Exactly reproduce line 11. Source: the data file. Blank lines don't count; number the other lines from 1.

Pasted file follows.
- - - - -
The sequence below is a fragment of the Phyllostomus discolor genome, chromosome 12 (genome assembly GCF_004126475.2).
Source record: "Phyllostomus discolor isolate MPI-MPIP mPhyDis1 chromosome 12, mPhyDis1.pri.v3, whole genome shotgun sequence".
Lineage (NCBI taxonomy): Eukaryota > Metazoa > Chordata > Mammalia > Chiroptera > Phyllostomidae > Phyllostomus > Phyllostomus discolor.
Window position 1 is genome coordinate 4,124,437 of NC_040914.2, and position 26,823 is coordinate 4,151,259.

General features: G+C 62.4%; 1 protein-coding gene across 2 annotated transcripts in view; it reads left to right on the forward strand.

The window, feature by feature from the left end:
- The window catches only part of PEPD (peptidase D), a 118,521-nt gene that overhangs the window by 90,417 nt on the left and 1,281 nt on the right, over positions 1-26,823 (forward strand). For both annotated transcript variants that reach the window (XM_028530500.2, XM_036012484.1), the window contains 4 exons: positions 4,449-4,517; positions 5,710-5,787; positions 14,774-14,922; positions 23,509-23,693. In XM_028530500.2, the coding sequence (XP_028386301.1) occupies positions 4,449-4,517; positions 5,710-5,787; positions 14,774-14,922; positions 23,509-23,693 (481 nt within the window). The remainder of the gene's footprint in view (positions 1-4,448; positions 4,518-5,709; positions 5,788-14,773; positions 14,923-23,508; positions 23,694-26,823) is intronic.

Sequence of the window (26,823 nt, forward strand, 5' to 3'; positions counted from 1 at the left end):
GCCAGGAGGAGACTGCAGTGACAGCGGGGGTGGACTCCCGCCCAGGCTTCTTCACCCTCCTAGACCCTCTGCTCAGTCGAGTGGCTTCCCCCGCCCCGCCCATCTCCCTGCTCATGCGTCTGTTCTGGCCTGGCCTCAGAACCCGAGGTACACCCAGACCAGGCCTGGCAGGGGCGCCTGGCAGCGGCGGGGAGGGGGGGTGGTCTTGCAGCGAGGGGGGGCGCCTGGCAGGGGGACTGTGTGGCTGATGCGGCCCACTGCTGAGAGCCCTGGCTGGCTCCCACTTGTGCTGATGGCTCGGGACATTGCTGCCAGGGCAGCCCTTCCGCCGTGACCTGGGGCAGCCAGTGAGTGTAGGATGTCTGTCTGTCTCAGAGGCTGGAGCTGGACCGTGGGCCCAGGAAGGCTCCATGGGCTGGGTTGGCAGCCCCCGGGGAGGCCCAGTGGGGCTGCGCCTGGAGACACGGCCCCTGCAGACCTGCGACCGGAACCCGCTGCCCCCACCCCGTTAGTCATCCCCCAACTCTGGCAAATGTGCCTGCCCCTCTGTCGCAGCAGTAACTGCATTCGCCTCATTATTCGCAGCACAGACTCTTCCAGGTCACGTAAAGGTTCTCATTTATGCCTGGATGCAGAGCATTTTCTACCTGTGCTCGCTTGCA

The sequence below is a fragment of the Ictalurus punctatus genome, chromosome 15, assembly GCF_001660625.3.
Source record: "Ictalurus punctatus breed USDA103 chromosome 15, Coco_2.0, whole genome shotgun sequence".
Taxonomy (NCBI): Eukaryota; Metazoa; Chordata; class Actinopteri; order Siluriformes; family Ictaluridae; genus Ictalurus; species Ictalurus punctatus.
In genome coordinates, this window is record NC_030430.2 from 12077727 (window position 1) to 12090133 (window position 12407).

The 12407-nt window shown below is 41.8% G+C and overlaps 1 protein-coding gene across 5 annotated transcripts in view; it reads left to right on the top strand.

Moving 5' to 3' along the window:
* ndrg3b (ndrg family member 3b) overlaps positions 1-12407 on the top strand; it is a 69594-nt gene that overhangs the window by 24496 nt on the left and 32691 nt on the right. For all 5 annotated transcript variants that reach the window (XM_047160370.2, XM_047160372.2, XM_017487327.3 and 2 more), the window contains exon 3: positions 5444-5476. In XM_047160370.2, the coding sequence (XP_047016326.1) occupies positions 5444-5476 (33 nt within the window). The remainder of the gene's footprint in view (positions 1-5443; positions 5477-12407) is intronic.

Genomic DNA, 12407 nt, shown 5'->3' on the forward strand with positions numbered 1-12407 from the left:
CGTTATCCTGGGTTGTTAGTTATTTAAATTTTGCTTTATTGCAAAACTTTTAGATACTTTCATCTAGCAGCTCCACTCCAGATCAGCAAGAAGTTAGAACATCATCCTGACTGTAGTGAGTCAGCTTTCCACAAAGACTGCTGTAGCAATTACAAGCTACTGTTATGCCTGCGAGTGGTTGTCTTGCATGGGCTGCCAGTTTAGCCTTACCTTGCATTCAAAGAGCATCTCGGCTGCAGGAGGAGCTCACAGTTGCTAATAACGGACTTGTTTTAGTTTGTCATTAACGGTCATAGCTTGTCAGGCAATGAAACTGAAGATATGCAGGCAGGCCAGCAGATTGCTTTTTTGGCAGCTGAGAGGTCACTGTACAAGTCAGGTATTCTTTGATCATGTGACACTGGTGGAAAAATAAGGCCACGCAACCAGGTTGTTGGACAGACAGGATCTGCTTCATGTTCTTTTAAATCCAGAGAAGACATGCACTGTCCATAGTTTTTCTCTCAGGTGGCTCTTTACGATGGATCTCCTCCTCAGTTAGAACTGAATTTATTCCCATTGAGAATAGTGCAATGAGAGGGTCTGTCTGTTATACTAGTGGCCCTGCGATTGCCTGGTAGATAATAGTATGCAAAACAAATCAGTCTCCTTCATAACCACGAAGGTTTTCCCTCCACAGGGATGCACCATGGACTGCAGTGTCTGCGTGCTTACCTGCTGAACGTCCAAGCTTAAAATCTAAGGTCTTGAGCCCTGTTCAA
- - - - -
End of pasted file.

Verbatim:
Source record: "Ictalurus punctatus breed USDA103 chromosome 15, Coco_2.0, whole genome shotgun sequence".